Shelby  County  Indiana
Newspaper  Articles


The  Shelbyville  Republican
Friday, August 15, 1902
          John Warble, sr.,  of Hendricks township, who has been very sick with malarial fever, was improved this morning.  Mr. Warble is one of the oldest residents in the county, his age being eighty-nine years.
Contributed by Phyllis Miller Fleming

The  St.  Louis  Post  Dispatch
June 23, 1880
Breach of Promise.  A Hoosier Widow's Race
for a $10,000 Consolation Purse.
(Shelbyville (Ind.) Special to Cin. Com)
          A case containing many novel and sensational features was called in court today.  It is a suit brought by  Mrs. Elizabeth McPherson  against  J. W. Warble  for $10,000 for breach of promise.  The plaintiff is a woman more than fifty years of age, blessed with ordinary good looks and a fair share of worldly goods, while the defendant has almost reached the time allotted to mankind to be here below - three score and ten - and his possessions count up into the thousands.  Both parties reside in Hendricks township, this county, and Mr. Warble owns one of the largest and richest farms in that section of the county.  He has a large family of children and grandchildren, and he has always been a man of prominence in the community.  Mrs. McPherson was left a widow soon after the war, and she, also, has a family of grown children.  The interested parties have lived neighbors to each other for a number of years.  In the complaint, the fair but aged plaintiff alleges that in October, 1878, Warble's wife died, and that in the following month - the melancholy days of November - he began to visit her, and soon entered into a marriage agreement with her.  The marriage was not to take place until after a suitable length of time had elapsed after the death of his wife.  In substance, she claims that she remained constant and was willing that the nuptials should be consummated at any time, but that a few months later he wooed he wooed and won another widow, of younger years.  Mrs. Elizabeth Stine, residing near Edinburg.  In consequence she suffered great anguish of mind, disgrace and mortification, and prays the court to allow her the sum of $10,000 to heal her wounded feelings.  She was placed on the stand this afternoon, and her testimony was in accordance with the above.  She said that in November, 1878, one evening he was at her home and said that he could not stand it to lead a single life and said,  "Let us get married,"  to which she consented and he continued,  "Now you are mine,"  and advised her as to the disposal of some property.  The case will probably consume an entire week.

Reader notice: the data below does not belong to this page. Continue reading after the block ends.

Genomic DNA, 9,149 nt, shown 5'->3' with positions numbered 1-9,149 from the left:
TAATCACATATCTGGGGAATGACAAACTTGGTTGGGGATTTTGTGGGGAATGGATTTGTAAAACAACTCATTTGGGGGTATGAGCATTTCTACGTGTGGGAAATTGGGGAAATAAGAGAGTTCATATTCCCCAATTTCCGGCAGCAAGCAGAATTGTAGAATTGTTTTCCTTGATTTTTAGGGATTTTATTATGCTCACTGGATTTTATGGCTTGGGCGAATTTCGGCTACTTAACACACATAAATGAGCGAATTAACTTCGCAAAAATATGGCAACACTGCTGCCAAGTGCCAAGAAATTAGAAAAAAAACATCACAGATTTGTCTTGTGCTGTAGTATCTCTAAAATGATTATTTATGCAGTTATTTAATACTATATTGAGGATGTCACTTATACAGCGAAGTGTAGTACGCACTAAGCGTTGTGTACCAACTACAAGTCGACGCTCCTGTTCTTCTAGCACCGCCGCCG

Contributed by John Addison Ballard

The  Shelby  Democrat
Thursday, September 11, 1879
Page 3, column 3
          Michael Warble now comes to Court and for cause of action against his wife Mary says that on the 18th of July, 1877, he and she were joined in the holy bonds of matrimony and from that time to the present he has treated his wife kindly and properly and notwithstanding which deportment on his part she on the 18th of August, 1877, without any cause abandoned him.  That prior to the time she picked up her "duds" and silently folded up her little tent she cursed, scolded and abused him in a shocking manner.  Wherefore the outraged husband prays for a divorce and all other proper relief.
Submitted by Barb Huff

Newspaper Index       Main Page

To contact researchers listed above, please use the Surname Index